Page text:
Google SPEICHER F18

and here

An American in the Basement: The Betrayal of Captain Scott Speicher and the Cover-up of His Death


Make of that what you will.
That story has everything - including the best friend marrying the widow only to be told that the husband may still be alive......

Michael Scott Speicher, Captain, United States Navy
Such tabloid stories have been thoroughly debunked and it’s a shame they’re still doing the rounds. Scott Speicher’s tragic story has recently been discussed in the following thread, from both sides:

Iraqi MiG-25 Pilot Explains How he Destroyed a USN FA-18C in GW1.

Speicher’s remains have now been located and identified by DNA analysis close to where they were buried by Bedouin soon after he was shot down in 1991.

Regards,
MM
 
#16
Counting the number of air-air kills achieved is a particularly poor way to measure the ‘value for money’ of a specific type. By that measure, the B-52 should be considered superior to the F-22 as the former has 2 confirmed kills whereas the F-22 has none! Likewise, is Trident poor value because it has not yet devastated any cities?

So much depends on which nation a type serves with, what sub-variant it is, what weapons are being carried, what RoE are in force, standard of training, level of C2 available, and countless other factors.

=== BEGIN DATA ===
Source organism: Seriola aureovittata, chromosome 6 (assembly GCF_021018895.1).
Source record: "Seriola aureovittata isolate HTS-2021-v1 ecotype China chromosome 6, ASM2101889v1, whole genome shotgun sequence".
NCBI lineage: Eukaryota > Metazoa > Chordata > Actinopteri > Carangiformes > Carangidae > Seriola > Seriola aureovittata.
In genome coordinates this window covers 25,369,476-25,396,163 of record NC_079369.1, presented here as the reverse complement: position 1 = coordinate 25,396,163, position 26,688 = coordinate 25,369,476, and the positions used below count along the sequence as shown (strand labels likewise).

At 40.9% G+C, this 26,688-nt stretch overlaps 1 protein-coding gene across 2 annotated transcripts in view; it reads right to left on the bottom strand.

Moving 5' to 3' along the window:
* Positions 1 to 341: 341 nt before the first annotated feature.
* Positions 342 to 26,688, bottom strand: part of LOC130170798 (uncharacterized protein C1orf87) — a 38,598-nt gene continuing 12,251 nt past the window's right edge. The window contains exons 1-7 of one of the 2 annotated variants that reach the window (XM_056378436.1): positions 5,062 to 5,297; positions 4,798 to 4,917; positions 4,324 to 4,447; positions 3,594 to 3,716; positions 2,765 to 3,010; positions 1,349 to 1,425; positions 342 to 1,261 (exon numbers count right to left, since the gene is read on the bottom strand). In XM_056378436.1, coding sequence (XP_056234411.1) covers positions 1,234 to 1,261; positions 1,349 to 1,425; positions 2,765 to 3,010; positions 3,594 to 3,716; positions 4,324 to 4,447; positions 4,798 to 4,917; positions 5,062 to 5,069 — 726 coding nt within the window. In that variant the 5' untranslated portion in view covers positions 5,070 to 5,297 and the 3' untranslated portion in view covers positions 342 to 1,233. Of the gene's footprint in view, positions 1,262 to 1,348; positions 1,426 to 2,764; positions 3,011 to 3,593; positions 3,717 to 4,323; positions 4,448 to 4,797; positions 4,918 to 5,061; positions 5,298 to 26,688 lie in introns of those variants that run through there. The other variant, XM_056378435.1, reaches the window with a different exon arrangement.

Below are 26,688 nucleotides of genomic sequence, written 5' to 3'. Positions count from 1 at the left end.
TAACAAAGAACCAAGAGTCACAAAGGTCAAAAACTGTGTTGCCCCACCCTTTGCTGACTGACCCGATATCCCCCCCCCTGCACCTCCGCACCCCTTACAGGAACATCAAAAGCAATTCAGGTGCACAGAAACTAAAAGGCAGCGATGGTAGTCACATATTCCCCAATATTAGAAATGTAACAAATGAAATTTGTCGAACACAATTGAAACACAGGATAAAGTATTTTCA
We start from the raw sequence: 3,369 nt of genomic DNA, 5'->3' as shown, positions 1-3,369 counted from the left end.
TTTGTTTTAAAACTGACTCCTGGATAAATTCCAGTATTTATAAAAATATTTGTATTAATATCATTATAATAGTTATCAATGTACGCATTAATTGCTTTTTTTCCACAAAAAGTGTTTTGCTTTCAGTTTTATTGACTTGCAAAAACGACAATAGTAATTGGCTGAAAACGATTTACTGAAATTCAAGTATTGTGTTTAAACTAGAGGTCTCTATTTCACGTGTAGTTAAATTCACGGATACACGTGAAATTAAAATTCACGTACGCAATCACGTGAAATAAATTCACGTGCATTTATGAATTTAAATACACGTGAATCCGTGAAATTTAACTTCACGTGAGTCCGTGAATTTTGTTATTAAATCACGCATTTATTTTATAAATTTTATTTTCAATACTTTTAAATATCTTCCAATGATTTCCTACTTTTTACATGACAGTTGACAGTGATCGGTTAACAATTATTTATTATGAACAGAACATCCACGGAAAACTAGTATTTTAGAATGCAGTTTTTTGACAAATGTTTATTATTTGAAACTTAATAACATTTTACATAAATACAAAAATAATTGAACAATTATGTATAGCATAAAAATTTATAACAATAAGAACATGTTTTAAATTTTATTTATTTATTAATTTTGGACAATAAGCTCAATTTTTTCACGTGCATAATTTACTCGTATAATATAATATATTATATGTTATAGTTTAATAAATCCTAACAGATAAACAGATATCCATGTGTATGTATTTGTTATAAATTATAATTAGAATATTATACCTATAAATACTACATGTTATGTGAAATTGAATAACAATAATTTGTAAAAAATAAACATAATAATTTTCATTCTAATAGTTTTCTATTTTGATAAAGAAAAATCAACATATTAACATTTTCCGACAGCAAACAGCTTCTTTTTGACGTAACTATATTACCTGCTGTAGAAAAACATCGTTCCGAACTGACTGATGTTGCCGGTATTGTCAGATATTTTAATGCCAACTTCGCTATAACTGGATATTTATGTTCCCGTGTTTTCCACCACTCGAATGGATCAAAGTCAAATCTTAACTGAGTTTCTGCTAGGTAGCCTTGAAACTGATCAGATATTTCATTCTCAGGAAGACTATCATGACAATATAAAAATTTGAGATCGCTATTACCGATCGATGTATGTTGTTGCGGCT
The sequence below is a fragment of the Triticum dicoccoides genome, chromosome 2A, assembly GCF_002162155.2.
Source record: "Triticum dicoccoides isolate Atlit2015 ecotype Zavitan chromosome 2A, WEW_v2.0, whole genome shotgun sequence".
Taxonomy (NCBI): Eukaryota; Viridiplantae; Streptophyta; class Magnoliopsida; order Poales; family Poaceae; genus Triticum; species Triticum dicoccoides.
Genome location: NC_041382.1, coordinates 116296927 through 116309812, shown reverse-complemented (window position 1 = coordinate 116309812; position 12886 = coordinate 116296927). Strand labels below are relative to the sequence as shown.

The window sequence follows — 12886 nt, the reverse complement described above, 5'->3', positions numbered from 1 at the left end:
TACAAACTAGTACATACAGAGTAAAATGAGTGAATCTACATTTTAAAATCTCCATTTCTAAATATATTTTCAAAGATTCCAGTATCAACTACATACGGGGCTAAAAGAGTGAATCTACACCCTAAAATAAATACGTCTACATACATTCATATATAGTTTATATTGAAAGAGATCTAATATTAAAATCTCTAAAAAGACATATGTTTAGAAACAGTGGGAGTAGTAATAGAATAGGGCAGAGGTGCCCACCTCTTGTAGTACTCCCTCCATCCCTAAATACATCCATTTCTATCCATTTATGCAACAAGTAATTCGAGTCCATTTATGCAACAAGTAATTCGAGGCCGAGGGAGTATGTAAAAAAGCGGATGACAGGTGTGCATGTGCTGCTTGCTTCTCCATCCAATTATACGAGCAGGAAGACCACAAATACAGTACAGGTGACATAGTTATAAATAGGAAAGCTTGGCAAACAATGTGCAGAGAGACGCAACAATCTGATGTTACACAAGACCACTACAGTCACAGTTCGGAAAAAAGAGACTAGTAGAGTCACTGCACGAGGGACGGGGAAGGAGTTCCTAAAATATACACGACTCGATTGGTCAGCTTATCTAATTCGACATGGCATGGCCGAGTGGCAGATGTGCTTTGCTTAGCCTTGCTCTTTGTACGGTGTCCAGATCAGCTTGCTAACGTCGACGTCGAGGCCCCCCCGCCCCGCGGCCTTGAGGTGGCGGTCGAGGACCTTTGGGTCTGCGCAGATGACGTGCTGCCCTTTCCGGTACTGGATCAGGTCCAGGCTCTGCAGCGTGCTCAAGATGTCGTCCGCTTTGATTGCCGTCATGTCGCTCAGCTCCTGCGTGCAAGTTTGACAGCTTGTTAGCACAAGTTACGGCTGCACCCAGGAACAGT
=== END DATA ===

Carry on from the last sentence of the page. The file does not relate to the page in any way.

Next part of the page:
For instance, the F-15 is commonly cited as the most effective fighter in service because of it’s kill ratio. Yet comparing a USAF F-15C to a Saudi F-15C, or an F-16C to an F-16A, is similar to comparing an F-4 to a MiG-21; each has very different capabilities. Similarly, Japanese, Korean and Singaporean F-15s have gained no kills (apart from an accidental training blue-on-blue by a JASDF Jet on his wingman).

For instance, some USAF F-15 kills could not have been achieved by those of other nations. Similarly, RAF F3s with only Skyflash and AIM-9L routinely waxed USAF F-15Cs equipped with AMRAAM and AIM-9M on exercise because the former had JTIDS. Moreover, during GW1, RAF F3s were about to engage a pair of Iraqi Mirage F1s BVR when they were hauled off by AWACS to allow a pair of Saudi F-15Cs the political honour of killing something. The RAF crews then watched with frustration as the Saudi pilots screwed up the geometry for an AIM-7 shot before just about managing to convert for AIM-9L kills!





Such tabloid stories have been thoroughly debunked and it’s a shame they’re still doing the rounds. Scott Speicher’s tragic story has recently been discussed in the following thread, from both sides:

Iraqi MiG-25 Pilot Explains How he Destroyed a USN FA-18C in GW1.

Speicher’s remains have now been located and identified by DNA analysis close to where they were buried by Bedouin soon after he was shot down in 1991.

Regards,
MM
Yeah. I think that’s what I said.

Thanks for clearing that up.
 

Similar threads


New Posts

Latest Threads

Top